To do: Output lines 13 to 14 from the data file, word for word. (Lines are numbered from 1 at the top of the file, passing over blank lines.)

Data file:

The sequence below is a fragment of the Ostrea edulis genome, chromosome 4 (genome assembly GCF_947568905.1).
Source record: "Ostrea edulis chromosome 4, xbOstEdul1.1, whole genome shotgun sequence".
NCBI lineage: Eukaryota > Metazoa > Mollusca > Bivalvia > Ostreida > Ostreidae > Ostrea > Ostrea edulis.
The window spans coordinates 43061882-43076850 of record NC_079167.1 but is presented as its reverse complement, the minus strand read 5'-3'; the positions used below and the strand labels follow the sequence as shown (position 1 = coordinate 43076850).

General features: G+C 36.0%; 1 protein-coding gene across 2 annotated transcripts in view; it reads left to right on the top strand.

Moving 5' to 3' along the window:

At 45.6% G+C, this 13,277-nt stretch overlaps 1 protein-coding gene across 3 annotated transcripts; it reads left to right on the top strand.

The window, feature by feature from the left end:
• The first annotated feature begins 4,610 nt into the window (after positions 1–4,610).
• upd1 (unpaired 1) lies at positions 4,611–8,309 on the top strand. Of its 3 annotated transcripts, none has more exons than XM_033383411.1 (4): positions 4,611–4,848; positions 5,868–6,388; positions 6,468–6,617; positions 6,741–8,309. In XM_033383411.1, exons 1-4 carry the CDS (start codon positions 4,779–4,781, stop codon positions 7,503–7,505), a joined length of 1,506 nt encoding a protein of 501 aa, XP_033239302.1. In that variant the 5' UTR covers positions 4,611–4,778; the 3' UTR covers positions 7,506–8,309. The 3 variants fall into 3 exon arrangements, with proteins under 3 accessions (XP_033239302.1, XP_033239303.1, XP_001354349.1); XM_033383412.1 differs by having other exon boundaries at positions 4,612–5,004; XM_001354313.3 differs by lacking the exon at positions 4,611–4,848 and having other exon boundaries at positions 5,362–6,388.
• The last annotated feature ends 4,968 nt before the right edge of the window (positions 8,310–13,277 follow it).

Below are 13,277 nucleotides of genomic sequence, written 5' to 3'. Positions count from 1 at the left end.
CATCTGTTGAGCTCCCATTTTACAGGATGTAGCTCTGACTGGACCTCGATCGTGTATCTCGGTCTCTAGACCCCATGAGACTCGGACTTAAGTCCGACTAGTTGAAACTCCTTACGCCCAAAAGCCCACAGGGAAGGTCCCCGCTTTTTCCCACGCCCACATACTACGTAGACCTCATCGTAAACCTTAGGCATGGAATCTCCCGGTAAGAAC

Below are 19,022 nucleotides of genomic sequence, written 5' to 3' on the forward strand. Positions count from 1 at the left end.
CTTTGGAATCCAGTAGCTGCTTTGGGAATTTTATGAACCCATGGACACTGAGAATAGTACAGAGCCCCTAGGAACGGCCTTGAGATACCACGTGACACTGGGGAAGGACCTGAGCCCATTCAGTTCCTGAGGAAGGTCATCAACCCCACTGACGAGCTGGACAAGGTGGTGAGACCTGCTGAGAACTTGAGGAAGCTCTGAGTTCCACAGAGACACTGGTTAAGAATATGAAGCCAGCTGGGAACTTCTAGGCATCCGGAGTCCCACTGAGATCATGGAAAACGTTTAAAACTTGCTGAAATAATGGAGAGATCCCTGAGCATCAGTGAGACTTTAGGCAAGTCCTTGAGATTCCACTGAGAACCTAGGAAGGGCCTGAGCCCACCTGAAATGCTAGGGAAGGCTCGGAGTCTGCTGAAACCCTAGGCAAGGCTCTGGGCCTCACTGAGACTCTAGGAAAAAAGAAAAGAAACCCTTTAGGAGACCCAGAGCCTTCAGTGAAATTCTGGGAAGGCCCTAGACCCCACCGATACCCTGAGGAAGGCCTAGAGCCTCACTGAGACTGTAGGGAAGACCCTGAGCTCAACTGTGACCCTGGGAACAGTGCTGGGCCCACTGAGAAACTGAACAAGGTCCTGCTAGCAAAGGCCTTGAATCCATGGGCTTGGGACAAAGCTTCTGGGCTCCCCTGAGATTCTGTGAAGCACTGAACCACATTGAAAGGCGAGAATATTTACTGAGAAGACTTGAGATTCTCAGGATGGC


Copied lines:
CATCTGTTGAGCTCCCATTTTACAGGATGTAGCTCTGACTGGACCTCGATCGTGTATCTCGGTCTCTAGACCCCATGAGACTCGGACTTAAGTCCGACTAGTTGAAACTCCTTACGCCCAAAAGCCCACAGGGAAGGTCCCCGCTTTTTCCCACGCCCACATACTACGTAGACCTCATCGTAAACCTTAGGCATGGAATCTCCCGGTAAGAAC

Below are 19,022 nucleotides of genomic sequence, written 5' to 3' on the forward strand. Positions count from 1 at the left end.